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This chapter is from the book

Using Twitter’s API with Node.js

Once you create your application within the Twitter Developers website and request an OAuth access token, you are ready to start using the Twitter API. An excellent Node.js module is available for interacting with the Twitter API called ntwitter. This module was initially developed by technoweenie (Rick Olson), then jdub (Jeff Waugh), and is now maintained AvianFlu (Charlie McConnell). All the authors have done an amazing job of abstracting the complexity of interacting with Twitter’s API to make it trivial to get data and do things with it. You continue to use Express in this hour, so the package.json file for the application will include the Express and ntwitter modules.

{
  "name":"socket.io-twitter-example",
  "version":"0.0.1",
  "private":true,
  "dependencies":{
    "express":"2.5.4",
    "ntwitter":"0.2.10"
  }
}

The ntwitter module uses OAuth to authenticate you, so you must provide four pieces of information:

  • Consumer key
  • Consumer secret
  • Access token key
  • Access token secret

If you requested these when you were setting up the application in the Twitter Developers website, these will be available on the Details page for your application. If you did not request them when you set up the application, you need to do so now under the Details tab. Once you have the keys and secrets, you can create a small Express server to connect to Twitter’s streaming API:

var app = require('express').createServer(),
    twitter = require('ntwitter');


app.listen(3000);

var twit = new twitter({
  consumer_key: 'YOUR_CONSUMER_KEY',
  consumer_secret: 'YOUR_CONSUMER_SECRET',
  access_token_key: 'YOUR_ACCESS_TOKEN_KEY',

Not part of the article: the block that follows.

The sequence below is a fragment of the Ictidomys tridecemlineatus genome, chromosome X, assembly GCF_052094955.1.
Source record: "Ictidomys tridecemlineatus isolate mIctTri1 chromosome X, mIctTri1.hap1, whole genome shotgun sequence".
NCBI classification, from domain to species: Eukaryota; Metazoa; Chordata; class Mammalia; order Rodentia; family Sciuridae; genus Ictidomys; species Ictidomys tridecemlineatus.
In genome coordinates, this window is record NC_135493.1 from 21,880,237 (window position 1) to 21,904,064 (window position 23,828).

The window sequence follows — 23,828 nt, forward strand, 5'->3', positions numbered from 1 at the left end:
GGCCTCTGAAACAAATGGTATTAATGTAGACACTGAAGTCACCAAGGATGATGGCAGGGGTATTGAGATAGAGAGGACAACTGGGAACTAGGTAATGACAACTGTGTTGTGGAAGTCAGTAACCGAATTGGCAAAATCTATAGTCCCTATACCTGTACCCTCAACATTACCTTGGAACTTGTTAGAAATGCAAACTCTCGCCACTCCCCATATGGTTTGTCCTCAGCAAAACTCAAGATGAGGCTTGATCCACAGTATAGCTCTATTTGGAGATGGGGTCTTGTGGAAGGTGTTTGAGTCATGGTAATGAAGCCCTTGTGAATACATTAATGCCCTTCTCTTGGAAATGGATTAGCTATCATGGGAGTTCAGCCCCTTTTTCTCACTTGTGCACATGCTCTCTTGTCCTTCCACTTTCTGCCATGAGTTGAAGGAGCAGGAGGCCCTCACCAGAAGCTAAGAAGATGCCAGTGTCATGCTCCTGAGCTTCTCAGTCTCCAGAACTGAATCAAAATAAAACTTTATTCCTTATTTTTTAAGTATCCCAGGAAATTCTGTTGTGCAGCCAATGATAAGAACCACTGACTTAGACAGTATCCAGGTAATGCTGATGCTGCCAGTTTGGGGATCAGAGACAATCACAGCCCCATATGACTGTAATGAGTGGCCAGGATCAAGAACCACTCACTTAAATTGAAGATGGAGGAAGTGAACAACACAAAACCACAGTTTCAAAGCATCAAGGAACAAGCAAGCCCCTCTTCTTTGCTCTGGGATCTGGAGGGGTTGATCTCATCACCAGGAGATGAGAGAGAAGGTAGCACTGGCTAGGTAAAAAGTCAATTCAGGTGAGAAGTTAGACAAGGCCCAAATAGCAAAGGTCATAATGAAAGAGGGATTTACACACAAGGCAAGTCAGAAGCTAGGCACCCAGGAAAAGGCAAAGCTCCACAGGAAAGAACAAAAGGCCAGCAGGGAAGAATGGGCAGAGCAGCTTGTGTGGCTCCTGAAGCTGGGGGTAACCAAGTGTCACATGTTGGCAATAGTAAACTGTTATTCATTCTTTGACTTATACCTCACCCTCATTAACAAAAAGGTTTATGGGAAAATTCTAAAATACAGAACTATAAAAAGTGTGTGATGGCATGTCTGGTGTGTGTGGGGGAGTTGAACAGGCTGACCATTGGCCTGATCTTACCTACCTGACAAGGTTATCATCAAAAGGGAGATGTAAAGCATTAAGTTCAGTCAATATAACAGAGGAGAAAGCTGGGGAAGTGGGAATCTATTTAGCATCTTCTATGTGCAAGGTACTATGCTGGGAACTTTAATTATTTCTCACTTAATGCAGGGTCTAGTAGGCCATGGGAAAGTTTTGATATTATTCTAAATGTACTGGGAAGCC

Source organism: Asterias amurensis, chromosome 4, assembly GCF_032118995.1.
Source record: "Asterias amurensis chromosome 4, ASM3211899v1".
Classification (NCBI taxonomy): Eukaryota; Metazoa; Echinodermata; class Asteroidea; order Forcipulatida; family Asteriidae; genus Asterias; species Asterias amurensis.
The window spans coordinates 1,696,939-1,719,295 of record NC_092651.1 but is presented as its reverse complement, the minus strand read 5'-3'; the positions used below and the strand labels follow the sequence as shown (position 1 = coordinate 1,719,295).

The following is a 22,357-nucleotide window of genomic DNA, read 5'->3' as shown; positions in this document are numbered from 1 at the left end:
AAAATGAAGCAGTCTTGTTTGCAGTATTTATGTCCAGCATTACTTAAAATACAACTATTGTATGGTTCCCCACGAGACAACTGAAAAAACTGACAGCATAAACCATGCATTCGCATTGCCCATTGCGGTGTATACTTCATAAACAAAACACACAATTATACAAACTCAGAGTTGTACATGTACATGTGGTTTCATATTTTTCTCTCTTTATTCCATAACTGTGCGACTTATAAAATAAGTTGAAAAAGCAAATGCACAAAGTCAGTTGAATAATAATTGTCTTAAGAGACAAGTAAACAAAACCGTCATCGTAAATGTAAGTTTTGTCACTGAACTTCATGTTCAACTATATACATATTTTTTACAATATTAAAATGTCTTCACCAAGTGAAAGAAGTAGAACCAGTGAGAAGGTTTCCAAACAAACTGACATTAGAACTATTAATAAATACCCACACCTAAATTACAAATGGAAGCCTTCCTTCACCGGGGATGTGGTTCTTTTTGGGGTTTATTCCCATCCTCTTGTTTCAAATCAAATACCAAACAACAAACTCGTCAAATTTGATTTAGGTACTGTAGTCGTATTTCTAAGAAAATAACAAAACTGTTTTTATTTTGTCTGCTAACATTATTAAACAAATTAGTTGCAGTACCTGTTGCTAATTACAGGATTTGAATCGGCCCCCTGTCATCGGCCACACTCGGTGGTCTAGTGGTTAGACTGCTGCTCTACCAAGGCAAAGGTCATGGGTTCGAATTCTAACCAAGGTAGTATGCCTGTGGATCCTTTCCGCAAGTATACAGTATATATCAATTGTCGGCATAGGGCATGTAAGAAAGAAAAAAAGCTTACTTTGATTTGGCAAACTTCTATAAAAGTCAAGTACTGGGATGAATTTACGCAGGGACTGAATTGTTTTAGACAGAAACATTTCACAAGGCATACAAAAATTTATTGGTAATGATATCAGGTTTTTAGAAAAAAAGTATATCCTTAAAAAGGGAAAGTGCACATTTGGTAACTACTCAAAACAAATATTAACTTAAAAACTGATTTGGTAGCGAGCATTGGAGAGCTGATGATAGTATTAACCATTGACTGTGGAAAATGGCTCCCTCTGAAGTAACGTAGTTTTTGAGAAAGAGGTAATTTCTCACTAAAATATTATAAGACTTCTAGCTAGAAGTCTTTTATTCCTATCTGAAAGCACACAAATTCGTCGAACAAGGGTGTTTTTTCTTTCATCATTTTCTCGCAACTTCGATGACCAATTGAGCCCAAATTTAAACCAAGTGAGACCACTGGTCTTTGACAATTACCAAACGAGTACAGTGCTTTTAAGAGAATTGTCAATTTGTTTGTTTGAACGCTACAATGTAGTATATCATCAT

access_token_secret: 'YOUR_ACCESS_TOKEN_KEY'
});

Of course, you need to remember to replace the values in the example with your actual values. This is all you need to start interacting with Twitter’s API! In this example, you answer the question, “Is there more love or hate in the world?” by using real-time data from Twitter. You request tweets from Twitter’s streaming API that mention the words “love” or “hate” and perform a small amount of analysis on the data to answer the question. The ntwitter module makes it easy to request this data:

twit.stream('statuses/filter', { track: ['love', 'hate'] }, function(stream) {

  stream.on('data', function (data) {
    console.log(data);
  });
});

This requests data from the 'statuses/filter' endpoint that allows developers to track tweets by keyword, location, or specific users. In this case, we are interested in the keywords 'love' and 'hate'. The Express server opens a connection to the API server and listens for new data being received. Whenever a new data item is received, it writes the data to the console. In other words, you can see the stream live for the keywords “love” and “hate” in the terminal.

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